Netanyahu says Iran 'brazenly lying' after signing nuclear deal, moved documents to a secret location

Israeli Prime Minister Benjamin Netanyahu revealed new "dramatic" intelligence Monday which he claimed shows Iran is "brazenly lying" about its nuclear weapons program and shows the country is not complying with the vaunted nuclear deal it signed in 2015.

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The information was obtained within the past 10 days, Israeli officials told Fox News. Netanyahu said the "half a ton" of files were moved to a "highly secret" location in Tehran after the deal was signed, and contained materials spread over 55,000 pages and 55,000 files on 183 CD's.

"These files conclusively prove that Iran is brazenly lying when it says it never had a nuclear weapons program," he said. 

Netanyahu displayed what he said was "an exact copy" of the original materials, which are now in a "very safe place" and include incriminating documents, charts, presentations, blueprints, and photos. 

Israeli Prime Minister Benjamin Netanyahu shows where Iran may have moved its nuclear weapons files to a location in Tehran after signing the nuclear deal.  (AP)

Speaking during a nationally televised address, Israel's prime minister said the material is filled with incriminating evidence showing the Iranian program, called "Project Amad," was to develop a weapon.

Netanyahu briefed President Trump about the intelligence on Saturday and Secretary of State Mike Pompeo on Sunday. European counterparts were made aware Monday prior to the speech, officials said.

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Trump has repeatedly expressed a desire to exit the Iran nuke deal, which was signed during the Obama administration. And though he has yet to end it, a crucial deadline for re-certifying the deal is on the horizon.

"In a few days’ time, President Trump… will make a decision on what to do with the nuclear deal," he said. "I’m sure he’ll do the right thing, the right thing for the United States, the right thing for Israel, the right thing for the peace of the world.”

Israeli Prime minister Benjamin Netanyahu speaks during a news conference at the Ministry of Defence in Tel Aviv, Israel April 30, 2018.  (REUTERS/ Amir Cohen)

In a question and answer period at the White House Rose Garden with Nigerian President Muhammadu Buhari on Monday, Trump said he'll make a decision "on or before" May 12.

"That doesn't mean I won't negotiate a new agreement," the president said, adding that "we'll see what happens."

Netanyahu's statement also came on the heels of a missile attack in northern Syria that killed nearly 26-pro-government fighters, mostly Iranians, according to a Syria war monitoring group. Israel had no comment on the strike, but there was widespread speculation that Israel was responsible. Tehran has sent thousands of Iran-backed fighters to help President Bashar Assad's forces in Syria's seven-year civil war.

Israel and Iran are arch-enemies, and Israel has said repeatedly it would not allow Iran to establish a permanent military presence in Syria. Iran has already accused Israel of carrying out another airstrike in Syria this month that killed seven Iranian military advisers and vowed revenge.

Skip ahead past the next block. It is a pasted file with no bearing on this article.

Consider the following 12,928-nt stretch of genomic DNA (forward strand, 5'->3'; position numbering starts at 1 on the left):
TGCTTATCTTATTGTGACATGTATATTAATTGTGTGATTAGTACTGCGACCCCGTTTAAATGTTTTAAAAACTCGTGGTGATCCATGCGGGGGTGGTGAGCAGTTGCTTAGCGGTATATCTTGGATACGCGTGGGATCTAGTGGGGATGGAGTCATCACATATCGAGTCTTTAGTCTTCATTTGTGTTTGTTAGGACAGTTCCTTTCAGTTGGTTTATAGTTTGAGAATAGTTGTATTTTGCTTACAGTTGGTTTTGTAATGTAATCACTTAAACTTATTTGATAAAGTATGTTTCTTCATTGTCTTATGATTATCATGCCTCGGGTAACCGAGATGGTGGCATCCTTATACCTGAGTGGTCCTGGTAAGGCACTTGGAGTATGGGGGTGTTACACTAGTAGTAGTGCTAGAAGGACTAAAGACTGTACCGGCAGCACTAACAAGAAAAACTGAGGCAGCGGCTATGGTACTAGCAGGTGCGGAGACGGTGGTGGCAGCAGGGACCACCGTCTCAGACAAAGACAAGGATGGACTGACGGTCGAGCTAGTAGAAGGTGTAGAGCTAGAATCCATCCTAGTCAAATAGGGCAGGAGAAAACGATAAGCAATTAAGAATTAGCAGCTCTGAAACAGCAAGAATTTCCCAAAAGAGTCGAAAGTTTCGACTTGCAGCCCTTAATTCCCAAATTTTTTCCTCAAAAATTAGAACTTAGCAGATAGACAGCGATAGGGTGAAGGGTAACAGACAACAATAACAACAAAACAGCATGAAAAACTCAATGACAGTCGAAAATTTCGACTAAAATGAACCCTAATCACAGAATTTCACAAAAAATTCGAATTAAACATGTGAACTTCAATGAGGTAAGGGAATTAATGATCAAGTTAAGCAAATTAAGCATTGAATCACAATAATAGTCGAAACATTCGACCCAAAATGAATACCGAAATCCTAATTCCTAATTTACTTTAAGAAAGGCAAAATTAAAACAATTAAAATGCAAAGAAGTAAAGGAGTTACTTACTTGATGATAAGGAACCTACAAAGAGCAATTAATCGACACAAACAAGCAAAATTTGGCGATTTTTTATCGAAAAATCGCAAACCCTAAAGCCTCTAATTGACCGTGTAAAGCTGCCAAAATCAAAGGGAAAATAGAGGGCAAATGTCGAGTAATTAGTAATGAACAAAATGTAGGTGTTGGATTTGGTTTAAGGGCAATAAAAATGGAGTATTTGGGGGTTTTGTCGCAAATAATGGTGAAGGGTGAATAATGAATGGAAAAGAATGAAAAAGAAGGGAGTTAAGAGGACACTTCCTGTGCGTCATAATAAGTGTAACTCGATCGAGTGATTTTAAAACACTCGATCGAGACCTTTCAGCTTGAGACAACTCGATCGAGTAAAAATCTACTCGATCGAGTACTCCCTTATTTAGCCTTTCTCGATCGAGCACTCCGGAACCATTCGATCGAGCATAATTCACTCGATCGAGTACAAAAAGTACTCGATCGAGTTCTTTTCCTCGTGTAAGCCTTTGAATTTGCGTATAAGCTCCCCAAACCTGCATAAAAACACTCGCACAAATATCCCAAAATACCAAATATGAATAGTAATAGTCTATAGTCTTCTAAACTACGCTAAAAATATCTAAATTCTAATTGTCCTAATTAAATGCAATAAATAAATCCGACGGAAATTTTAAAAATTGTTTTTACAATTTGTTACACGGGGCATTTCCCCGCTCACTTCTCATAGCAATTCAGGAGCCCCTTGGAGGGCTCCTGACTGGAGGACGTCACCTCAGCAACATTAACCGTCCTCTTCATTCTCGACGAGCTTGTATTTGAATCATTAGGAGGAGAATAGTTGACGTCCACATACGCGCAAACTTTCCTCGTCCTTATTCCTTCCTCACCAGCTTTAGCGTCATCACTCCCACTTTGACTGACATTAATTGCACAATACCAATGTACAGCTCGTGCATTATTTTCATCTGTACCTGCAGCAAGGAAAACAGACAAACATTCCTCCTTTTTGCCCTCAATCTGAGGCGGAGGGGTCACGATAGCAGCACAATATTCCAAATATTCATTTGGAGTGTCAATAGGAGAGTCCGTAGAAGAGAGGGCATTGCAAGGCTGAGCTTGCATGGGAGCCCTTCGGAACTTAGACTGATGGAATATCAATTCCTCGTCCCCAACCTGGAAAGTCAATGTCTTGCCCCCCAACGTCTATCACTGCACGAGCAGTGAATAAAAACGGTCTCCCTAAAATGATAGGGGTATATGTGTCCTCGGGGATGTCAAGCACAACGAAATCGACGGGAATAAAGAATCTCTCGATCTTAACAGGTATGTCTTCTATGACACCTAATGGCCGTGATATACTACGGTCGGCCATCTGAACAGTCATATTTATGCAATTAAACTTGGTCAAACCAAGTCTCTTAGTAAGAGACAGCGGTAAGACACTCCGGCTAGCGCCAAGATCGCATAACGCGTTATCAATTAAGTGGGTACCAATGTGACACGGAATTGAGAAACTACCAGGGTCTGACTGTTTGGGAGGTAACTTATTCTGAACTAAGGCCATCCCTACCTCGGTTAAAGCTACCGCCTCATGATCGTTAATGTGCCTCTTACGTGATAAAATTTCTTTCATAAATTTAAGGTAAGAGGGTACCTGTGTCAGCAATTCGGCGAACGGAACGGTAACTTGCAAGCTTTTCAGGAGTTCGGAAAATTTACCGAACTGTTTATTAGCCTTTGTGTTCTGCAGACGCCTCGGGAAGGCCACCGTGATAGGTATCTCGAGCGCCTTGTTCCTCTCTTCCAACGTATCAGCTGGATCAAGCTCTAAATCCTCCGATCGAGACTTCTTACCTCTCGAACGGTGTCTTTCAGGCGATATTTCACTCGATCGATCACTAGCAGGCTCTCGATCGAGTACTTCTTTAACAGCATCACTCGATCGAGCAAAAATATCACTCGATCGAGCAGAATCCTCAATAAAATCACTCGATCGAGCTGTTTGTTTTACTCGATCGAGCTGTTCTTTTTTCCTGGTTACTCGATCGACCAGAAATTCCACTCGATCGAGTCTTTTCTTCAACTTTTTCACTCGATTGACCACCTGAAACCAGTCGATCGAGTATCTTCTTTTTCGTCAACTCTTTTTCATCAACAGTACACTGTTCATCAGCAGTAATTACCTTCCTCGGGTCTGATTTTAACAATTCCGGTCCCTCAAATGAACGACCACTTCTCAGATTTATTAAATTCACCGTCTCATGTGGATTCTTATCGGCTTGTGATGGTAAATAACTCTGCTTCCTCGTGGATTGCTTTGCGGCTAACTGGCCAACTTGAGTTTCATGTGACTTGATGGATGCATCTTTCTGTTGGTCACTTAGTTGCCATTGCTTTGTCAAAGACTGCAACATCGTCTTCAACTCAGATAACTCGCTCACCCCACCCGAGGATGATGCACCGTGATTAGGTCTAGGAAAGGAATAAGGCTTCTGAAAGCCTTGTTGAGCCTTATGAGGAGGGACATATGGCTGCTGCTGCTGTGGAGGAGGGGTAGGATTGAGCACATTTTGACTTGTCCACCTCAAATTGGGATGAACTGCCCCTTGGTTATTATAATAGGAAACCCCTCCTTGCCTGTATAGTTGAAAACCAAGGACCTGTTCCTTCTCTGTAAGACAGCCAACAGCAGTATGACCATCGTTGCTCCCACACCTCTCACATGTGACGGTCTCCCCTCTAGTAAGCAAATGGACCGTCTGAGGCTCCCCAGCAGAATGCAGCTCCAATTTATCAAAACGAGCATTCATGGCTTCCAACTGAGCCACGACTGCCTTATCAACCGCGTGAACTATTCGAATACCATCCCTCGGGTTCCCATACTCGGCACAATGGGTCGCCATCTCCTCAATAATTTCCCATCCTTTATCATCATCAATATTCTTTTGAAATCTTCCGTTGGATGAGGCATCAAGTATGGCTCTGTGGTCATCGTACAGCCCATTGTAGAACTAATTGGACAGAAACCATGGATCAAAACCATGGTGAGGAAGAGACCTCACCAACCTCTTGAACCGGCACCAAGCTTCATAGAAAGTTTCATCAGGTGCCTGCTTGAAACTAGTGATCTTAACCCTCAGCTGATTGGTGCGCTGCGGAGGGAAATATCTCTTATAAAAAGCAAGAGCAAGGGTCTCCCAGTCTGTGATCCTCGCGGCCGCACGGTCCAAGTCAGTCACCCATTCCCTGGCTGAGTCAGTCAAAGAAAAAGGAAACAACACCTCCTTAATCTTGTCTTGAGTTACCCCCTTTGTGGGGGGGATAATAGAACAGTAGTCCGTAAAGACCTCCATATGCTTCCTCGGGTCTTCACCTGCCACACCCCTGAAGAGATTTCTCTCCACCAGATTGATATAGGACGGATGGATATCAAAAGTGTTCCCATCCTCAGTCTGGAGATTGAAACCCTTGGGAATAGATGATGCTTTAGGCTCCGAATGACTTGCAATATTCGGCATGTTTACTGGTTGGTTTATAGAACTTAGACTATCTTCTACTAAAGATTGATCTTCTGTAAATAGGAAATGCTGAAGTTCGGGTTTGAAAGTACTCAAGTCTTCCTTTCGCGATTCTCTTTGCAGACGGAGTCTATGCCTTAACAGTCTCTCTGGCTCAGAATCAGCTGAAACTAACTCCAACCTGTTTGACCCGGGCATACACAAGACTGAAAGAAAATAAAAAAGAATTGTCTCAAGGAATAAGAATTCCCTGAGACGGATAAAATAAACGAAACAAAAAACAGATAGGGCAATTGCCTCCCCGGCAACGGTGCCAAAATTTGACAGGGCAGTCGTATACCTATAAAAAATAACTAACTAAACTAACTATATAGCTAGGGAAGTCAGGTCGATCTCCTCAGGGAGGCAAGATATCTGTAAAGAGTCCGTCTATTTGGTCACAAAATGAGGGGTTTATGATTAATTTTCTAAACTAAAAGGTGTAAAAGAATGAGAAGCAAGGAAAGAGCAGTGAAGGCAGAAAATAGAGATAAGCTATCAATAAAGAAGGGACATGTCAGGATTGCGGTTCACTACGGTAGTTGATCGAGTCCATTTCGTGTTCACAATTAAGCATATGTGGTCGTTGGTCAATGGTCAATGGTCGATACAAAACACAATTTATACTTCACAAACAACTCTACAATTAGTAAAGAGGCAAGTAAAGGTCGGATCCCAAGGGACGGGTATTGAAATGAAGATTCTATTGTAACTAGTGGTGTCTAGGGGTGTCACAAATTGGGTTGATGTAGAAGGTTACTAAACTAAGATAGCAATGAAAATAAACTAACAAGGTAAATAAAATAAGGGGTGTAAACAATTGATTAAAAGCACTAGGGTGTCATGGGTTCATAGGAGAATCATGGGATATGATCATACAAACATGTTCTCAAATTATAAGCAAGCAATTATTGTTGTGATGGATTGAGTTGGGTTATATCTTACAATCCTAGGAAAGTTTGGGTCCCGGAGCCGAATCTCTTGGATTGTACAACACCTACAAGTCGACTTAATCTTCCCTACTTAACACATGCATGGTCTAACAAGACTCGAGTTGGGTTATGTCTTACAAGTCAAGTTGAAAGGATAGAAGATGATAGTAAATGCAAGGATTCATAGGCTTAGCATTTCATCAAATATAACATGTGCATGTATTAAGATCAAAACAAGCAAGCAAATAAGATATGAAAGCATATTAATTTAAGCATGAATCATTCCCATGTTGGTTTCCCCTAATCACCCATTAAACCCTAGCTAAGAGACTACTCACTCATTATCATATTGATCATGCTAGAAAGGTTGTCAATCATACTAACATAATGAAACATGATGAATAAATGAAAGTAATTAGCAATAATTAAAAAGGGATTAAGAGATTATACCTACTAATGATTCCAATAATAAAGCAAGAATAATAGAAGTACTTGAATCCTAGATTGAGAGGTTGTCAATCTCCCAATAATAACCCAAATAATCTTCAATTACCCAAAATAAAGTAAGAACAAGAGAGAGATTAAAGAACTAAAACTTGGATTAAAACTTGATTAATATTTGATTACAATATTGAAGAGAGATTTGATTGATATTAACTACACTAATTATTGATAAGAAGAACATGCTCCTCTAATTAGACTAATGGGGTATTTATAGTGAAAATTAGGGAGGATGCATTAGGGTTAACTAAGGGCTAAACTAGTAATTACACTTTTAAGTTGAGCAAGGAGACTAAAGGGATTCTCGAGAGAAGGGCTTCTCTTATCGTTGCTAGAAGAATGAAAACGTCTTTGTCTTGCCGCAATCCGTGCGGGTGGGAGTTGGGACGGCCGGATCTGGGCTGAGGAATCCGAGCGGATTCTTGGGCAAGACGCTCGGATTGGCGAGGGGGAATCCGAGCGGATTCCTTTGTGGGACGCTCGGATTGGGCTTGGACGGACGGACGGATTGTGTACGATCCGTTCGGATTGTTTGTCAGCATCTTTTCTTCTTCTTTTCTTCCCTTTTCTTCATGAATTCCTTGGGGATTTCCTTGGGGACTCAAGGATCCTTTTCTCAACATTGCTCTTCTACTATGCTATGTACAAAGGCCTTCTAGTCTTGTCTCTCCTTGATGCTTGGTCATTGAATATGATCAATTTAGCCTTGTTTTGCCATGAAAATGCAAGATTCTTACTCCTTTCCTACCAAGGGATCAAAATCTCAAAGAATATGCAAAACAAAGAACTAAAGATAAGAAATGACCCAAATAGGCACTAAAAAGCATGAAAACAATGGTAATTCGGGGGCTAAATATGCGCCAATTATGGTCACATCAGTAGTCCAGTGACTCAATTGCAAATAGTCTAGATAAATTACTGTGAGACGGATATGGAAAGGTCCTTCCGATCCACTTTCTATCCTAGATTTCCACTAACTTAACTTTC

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Pompeo on Sunday ratcheted up the Trump administration's rhetoric against Iran and offered warm support to Israel, and Saudi Arabia, in the standoff with Tehran.

"The United States is with Israel in this fight," Pompeo said.

In this Sunday, April 29, 2018 file photo, U.S. Secretary of State Mike Pompeo (left) is greeted by Israeli Prime Minister Benjamin Netanyahu ahead of a press conference at the Ministry of Defense in Tel Aviv.  (Thomas Coex, AFP via AP)

The 2015 nuke deal gave Iran relief from crippling sanctions in exchange for curbs on its nuclear program.

Netanyahu has been a leading critic of the agreement, saying it fails to prevent Iran from gaining nuclear weapons capability and welcoming Trump's pledges to withdraw from the deal if it is not changed.

"The nuclear deal gives Iran a clear path to producing an atomic arsenal," he said Monday. 

On Monday, Iran's Supreme Leader Ayatollah Ali Khamenei said the time when Iran's enemies can "hit and run" is over.

Israeli Prime minister Benjamin Netanyahu speaks during a news conference at the Ministry of Defence in Tel Aviv, Israel April 30, 2018.  (REUTERS/ Amir Cohen)

"They know if they enter military conflict with Iran, they will be hit multiple times," he said, according to his website. He did not specifically refer to the latest attack in Syria.

Michael Oren, a senior Israeli official, had no comment on the airstrike in Syria, but warned both Syria and Iran against trying to attack.

"If someone shoots at us, we shoot back and we will shoot back either at the Syrian army or the Iranians, at the origin of the aggression," Oren said.

The Knesset — the Israeli Parliament — voted after Netanyahu's speech on Monday in favor of a bill that would allow the prime minister to declare war with only the defense minister's approval, in extreme situations. A declaration of war could only previously be ordered by the security cabinet.

Netanyahu spoke with Russian President Vladimir Putin, German Chancellor Angela Merkel and French President Emmanuel Macron Monday night.

The prime minister said he'd send representatives to Germany and France soon to show them the information that was presented Monday. He said he also plans to speak with leaders in China and the U.K.

The prime minister and Putin also spoke about the recent events in Syria and agreed to meet "very soon."

Fox News' Yonat Friling in Jerusalem and The Associated Press contributed to this report.